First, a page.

The City of Portland wants to make it easier to bike, scoot and walk around Wilshire Park in the Beaumont-Wilshire neighborhood. Two upcoming projects would add bike lanes to key stretches of NE 33rd and Skidmore, which would give people a safer way to cross a major north-south street, create a better connection to an existing neighborhood greenway, and allow people to avoid a gap in the network that requires sidewalk riding.
The Portland Bureau of Transportation has plans for two separate but connected projects.
The first project would create a better connection between NE Mason and Skidmore across 33rd. Mason and Skidmore are currently used as east-west bike routes through the area and are important options when the nearest neighborhood greenways on NE Klickitat and Going are too far away. Skidmore also intersects with NE 37th, a major north-south greenway.
The problem is 33rd — a very high-traffic street with no dedicated cycling space. The official city bike map (right) recommends that bicycle users roll up onto the sidewalk in Wilshire Park to make the connection.
PBOT wants to get bike riders onto the street. They plan to re-allocate space currently used as free car storage to create a two-way, physically-protected bike lane. To make it even safer for bike users, PBOT will add a user-activated signal to help folks get across 33rd. The design is similar to what PBOT did just a few blocks north in 2010 at NE Going and 33rd.
A PBOT rep told us the project will be installed later this summer as part of a paving project on 33rd.
A closely related project would change the layout of Skidmore between 33rd and 37th. This four-block stretch adjacent to Wilshire Park is 40-feet wide, has no lane striping and is used as a typical residential street with free car storage on both sides.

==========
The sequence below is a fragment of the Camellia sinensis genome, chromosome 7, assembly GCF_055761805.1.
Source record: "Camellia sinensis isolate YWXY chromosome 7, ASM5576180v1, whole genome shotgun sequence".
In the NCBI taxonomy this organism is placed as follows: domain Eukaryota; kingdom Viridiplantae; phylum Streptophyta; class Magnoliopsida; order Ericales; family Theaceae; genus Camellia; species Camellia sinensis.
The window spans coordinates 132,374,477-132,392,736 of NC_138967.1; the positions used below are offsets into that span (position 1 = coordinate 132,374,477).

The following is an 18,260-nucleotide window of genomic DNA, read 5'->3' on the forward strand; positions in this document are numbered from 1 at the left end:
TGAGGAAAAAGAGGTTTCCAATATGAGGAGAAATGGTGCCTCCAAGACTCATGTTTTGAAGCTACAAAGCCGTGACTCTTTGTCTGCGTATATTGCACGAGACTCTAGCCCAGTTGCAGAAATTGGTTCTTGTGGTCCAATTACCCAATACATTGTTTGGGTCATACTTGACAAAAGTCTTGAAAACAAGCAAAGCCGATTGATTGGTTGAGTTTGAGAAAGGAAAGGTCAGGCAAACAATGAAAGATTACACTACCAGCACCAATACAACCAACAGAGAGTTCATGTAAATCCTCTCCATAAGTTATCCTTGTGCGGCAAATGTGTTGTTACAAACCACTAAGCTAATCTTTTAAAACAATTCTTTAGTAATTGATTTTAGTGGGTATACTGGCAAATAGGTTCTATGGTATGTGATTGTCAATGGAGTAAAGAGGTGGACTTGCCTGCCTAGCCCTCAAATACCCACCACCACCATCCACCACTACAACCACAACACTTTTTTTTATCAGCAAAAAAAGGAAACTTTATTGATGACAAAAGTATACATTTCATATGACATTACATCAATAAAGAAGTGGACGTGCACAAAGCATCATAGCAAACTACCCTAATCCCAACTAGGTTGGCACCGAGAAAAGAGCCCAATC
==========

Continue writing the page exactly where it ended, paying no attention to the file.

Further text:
PBOT has released an initial proposal that would create 12-feet of dedicated cycling space. The idea is to continue the two-way bike lane from 33rd along the south side of Skidmore (but instead of a cement-curb buffer, this section would be a paint-only buffer). As you can see in the cross-section drawings from PBOT, their initial proposal would maintain four, seven-foot lanes for drivers — two for moving and two for parking.
You might recall at the onset of the pandemic in April 2020, neighborhood resident and noted bike advocate Sam Balto created his own “extended sidewalk” on this stretch of Skidmore. Balto has spent years pushing his neighbors and PBOT to see the potential of this street.
In November 2020, Balto posted the message below to Nextdoor along with a photo of the street:
“Besides the 7 homes that have driveways on this stretch of Skidmore why do we need this road?? It’s 42 ft wide and a quarter mile long. Couldn’t it serve the public better besides being just another road??”
Many of the 627 comments expressed shock and confusion that anyone would care about changing this street.
But Balto’s campaign appears to have worked. A PBOT rep confirmed with me yesterday that while the above cross-section drawings are just an initial proposal, they plan to do something as part of an upcoming Fixing Our Streets project that’s scheduled for construction in 2024.
The Beaumont-Wilshire Neighborhood Association might have something to say about these changes. That group is coming off a difficult interaction with PBOT from a nearby traffic diverter project, so it’s hard to know how they’ll respond to these plans. I’ve reached out for comment and will update the story if/when I hear back.
CORRECTION, 4:21: I originally reported that these proposals had been presented at a BWNA meeting. That was incorrect. I regret the error and any confusion it caused